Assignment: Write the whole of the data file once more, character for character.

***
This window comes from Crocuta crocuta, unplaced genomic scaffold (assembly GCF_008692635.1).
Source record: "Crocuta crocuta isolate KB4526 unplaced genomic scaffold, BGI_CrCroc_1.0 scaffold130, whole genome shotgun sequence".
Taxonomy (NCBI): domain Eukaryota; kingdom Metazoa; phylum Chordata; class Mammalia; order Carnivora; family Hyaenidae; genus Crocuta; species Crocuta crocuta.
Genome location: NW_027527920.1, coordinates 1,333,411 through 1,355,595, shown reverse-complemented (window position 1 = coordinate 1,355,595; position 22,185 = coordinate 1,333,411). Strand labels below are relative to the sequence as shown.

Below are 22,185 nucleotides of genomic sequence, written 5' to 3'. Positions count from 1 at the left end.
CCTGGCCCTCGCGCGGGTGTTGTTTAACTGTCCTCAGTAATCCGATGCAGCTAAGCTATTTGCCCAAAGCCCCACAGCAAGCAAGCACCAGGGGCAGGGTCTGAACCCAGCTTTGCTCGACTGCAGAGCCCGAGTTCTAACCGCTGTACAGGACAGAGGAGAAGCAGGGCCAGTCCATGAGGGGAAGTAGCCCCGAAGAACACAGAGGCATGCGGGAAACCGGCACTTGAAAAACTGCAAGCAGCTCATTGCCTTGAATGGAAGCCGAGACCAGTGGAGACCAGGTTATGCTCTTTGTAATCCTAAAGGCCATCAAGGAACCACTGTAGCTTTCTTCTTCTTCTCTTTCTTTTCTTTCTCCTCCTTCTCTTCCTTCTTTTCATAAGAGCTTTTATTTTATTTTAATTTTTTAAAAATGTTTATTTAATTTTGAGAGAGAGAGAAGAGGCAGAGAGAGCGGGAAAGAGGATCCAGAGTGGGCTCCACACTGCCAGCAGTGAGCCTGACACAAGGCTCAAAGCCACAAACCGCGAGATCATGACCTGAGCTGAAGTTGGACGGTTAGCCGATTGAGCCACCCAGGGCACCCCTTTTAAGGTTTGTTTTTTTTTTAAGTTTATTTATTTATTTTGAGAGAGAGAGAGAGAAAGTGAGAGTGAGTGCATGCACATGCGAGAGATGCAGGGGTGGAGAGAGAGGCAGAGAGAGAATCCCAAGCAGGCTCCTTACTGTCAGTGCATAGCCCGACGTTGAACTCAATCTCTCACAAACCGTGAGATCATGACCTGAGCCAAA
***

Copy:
This window comes from Crocuta crocuta, unplaced genomic scaffold (assembly GCF_008692635.1).
Source record: "Crocuta crocuta isolate KB4526 unplaced genomic scaffold, BGI_CrCroc_1.0 scaffold130, whole genome shotgun sequence".
Taxonomy (NCBI): domain Eukaryota; kingdom Metazoa; phylum Chordata; class Mammalia; order Carnivora; family Hyaenidae; genus Crocuta; species Crocuta crocuta.
Genome location: NW_027527920.1, coordinates 1,333,411 through 1,355,595, shown reverse-complemented (window position 1 = coordinate 1,355,595; position 22,185 = coordinate 1,333,411). Strand labels below are relative to the sequence as shown.

Below are 22,185 nucleotides of genomic sequence, written 5' to 3'. Positions count from 1 at the left end.
CCTGGCCCTCGCGCGGGTGTTGTTTAACTGTCCTCAGTAATCCGATGCAGCTAAGCTATTTGCCCAAAGCCCCACAGCAAGCAAGCACCAGGGGCAGGGTCTGAACCCAGCTTTGCTCGACTGCAGAGCCCGAGTTCTAACCGCTGTACAGGACAGAGGAGAAGCAGGGCCAGTCCATGAGGGGAAGTAGCCCCGAAGAACACAGAGGCATGCGGGAAACCGGCACTTGAAAAACTGCAAGCAGCTCATTGCCTTGAATGGAAGCCGAGACCAGTGGAGACCAGGTTATGCTCTTTGTAATCCTAAAGGCCATCAAGGAACCACTGTAGCTTTCTTCTTCTTCTCTTTCTTTTCTTTCTCCTCCTTCTCTTCCTTCTTTTCATAAGAGCTTTTATTTTATTTTAATTTTTTAAAAATGTTTATTTAATTTTGAGAGAGAGAGAAGAGGCAGAGAGAGCGGGAAAGAGGATCCAGAGTGGGCTCCACACTGCCAGCAGTGAGCCTGACACAAGGCTCAAAGCCACAAACCGCGAGATCATGACCTGAGCTGAAGTTGGACGGTTAGCCGATTGAGCCACCCAGGGCACCCCTTTTAAGGTTTGTTTTTTTTTTAAGTTTATTTATTTATTTTGAGAGAGAGAGAGAGAAAGTGAGAGTGAGTGCATGCACATGCGAGAGATGCAGGGGTGGAGAGAGAGGCAGAGAGAGAATCCCAAGCAGGCTCCTTACTGTCAGTGCATAGCCCGACGTTGAACTCAATCTCTCACAAACCGTGAGATCATGACCTGAGCCAAA